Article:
In the workplace, many employees face similar evaluations in their assigned field. The methods of evaluations are different, but the idea is the same. Employees who perform better than others naturally rise to the top. A good coach – or boss, will focus on the good performers rather than the average ones. A winning team is expected to compete, and win. Work is not a recreational sport – it’s a competitive one, with winners and losers.

So should the slower runners complain that the coach is playing favorites? Are the runners’ friends justified calling this the good ol’ boy system? Of course not, so why is it heard so often in the workplace? Because running a race ends in an objective conclusion – someone wins. The workplace (especially a government workplace) cannot have an objective conclusion, because the losers sometimes think they really won, or should have. Workplace evaluations are nearly all subjective and for good reason.

  • The employee meets the stated minimum qualifications (objective)
  • The employee may have to take a general knowledge test (objective)
  • The employee’s potential performance can best be predicted by his past performance (subjective)
  • The employee’s support and respect among peers and supervisors can best be evaluated by interviewing coworkers (subjective)
  • The employee’s productivity can best be measured by reviewing current and past performance evaluations or other reported data (part subjective, part objective)
  • The employee is judged to be a good fit in the new position (subjective)
  • The employee may have to submit an essay covering philosophical aspects of the job (subjective)
  • The employee has a good understanding of the agency mission and regularly pursues it (subjective)

It’s clear to me that the most important evaluation criteria are subjective in nature. Likewise, the employee has a subjective assessment of himself and his ability to perform the new job. Due to the prevalence of subjectivity (and jealousy), any such promotional process is rife with potential for controversy that cannot be avoided.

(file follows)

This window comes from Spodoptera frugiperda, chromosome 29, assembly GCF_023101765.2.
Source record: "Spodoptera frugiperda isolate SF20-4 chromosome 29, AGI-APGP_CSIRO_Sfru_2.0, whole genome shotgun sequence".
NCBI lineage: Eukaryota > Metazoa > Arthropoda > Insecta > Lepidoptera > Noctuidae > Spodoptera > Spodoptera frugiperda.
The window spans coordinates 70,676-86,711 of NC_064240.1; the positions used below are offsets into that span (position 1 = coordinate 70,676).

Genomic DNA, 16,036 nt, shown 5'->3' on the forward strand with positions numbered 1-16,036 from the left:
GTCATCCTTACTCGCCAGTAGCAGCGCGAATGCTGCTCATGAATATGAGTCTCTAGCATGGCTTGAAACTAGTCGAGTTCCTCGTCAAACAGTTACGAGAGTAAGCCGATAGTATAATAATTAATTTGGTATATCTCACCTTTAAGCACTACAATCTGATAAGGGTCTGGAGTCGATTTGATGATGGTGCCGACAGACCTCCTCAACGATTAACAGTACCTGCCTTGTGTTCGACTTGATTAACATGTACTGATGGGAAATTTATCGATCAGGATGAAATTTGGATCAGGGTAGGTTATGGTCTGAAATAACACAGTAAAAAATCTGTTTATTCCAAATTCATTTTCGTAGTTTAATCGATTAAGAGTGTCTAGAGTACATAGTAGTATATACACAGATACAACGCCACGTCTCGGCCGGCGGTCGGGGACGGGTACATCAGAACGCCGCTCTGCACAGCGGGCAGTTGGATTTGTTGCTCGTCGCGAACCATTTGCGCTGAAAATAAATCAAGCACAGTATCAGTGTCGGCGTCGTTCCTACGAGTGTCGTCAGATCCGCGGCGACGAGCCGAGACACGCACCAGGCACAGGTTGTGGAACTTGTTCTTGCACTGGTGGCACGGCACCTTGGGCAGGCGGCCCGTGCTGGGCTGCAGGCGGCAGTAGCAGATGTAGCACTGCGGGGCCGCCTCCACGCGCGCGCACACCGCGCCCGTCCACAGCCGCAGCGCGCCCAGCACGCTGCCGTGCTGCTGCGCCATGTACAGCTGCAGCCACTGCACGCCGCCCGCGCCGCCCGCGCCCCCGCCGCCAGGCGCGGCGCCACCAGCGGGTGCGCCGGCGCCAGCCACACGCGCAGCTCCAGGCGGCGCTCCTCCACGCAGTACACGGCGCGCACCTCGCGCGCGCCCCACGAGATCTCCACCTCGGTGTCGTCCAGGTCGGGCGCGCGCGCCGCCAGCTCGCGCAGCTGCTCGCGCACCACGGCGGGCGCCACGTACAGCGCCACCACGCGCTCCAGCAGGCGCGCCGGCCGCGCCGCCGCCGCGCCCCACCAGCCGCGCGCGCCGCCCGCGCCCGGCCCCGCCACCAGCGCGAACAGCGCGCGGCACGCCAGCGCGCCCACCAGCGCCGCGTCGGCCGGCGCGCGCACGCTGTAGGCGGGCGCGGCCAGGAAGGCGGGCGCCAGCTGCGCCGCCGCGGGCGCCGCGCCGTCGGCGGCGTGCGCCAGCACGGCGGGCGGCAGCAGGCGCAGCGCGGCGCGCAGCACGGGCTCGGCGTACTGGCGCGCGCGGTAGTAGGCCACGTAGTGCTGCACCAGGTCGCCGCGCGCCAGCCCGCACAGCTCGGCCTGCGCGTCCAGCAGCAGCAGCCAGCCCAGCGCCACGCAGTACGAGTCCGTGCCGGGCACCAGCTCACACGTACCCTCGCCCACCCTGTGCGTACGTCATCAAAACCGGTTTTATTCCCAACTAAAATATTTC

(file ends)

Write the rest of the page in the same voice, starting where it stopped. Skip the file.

So what’s a private business or government agency to do? Pick the best people and invest in them. Identify the fastest runners and clear a path for them. Even the good ol’ boys would agree – this is just good business.

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On Local Politics

The local election results are in and I have to say – I am fairly satisfied. I’ve paid attention to local government for a while now; long enough to know something is wrong with the culture of our politics.  There are good people in politics, but I won’t be discussing them below:

I see the same thing happening time and time again. Local politicianaspiring politicians get into the game for some unholy reason or another, become infatuated with the pockets of support they discover and voila’! another local politician is born.

Quick analysis: Their motivation is born of narcissism.

During the campaign, their support base appears to grow. What they cannot see at this point, is the common denominator among their supporters. Still infatuated, they miss the fact that their new base shares a distrust of government and very likely some radical beliefs on what “conservatism” is.  Some will publicly link their beliefs with former President Ronald Reagan, although these similarities are certainly imagined.

Quick analysis: Their foundation is based on ignorance.

Once in a political race, they and their minions go to work to document and strategically prepare the collection of shortcomings, mistakes, quotes from and rumors about their opponent. Then the attack begins.

Quick analysis: Their strategy is fed by poor self-esteem.

Once the election occurs and the newcomer fails, they sulk. Some vow to get em’ next time, or look for another vulnerability in the skin of their opponent. Much like bacteria would do.  Even worse, some act as if they don’t care.

Final analysis: The political aspirations of these candidates never focus on the things that are needed and desired by the voters: Service and representation.

In the public sector, one either serves or steals from their constituents. There is no middle ground. This type of candidate makes mockery out of the concept of public servitude and capitalizes on the ambivalence, apathy and ignorance of the voters. In our society, there aren’t many citizens who study the issues and know fully well who they are voting for and why. What they focus on rather, are the surface issues of yard signs, attack ads and candidates waving at traffic.

If this is the future of politics, we are in for frustrating times. What is the solution? Educate candidates and current politicians about the needs of your city, county, neighborhood and family. Elect people who have a history of serving and Expect candidates to serve once elected. You don’t have to settle for anything less, but chances are you will.

 

 

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My Retirement List